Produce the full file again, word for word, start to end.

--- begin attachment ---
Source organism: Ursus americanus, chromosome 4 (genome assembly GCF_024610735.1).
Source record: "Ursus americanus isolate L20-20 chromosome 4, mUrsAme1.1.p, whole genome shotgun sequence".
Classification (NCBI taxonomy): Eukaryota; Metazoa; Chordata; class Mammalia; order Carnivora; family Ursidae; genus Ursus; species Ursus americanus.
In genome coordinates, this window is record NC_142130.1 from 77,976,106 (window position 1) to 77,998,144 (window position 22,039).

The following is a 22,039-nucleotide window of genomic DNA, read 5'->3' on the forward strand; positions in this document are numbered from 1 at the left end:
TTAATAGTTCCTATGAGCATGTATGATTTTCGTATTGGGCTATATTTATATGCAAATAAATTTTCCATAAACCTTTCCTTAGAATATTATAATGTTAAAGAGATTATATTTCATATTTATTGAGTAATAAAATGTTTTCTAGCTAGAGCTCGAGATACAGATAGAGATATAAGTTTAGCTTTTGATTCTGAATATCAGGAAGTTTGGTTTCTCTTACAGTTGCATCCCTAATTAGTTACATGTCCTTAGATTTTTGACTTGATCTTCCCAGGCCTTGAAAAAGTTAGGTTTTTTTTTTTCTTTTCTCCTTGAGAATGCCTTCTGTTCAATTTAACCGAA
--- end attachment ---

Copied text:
Source organism: Ursus americanus, chromosome 4 (genome assembly GCF_024610735.1).
Source record: "Ursus americanus isolate L20-20 chromosome 4, mUrsAme1.1.p, whole genome shotgun sequence".
Classification (NCBI taxonomy): Eukaryota; Metazoa; Chordata; class Mammalia; order Carnivora; family Ursidae; genus Ursus; species Ursus americanus.
In genome coordinates, this window is record NC_142130.1 from 77,976,106 (window position 1) to 77,998,144 (window position 22,039).

The following is a 22,039-nucleotide window of genomic DNA, read 5'->3' on the forward strand; positions in this document are numbered from 1 at the left end:
TTAATAGTTCCTATGAGCATGTATGATTTTCGTATTGGGCTATATTTATATGCAAATAAATTTTCCATAAACCTTTCCTTAGAATATTATAATGTTAAAGAGATTATATTTCATATTTATTGAGTAATAAAATGTTTTCTAGCTAGAGCTCGAGATACAGATAGAGATATAAGTTTAGCTTTTGATTCTGAATATCAGGAAGTTTGGTTTCTCTTACAGTTGCATCCCTAATTAGTTACATGTCCTTAGATTTTTGACTTGATCTTCCCAGGCCTTGAAAAAGTTAGGTTTTTTTTTTTCTTTTCTCCTTGAGAATGCCTTCTGTTCAATTTAACCGAA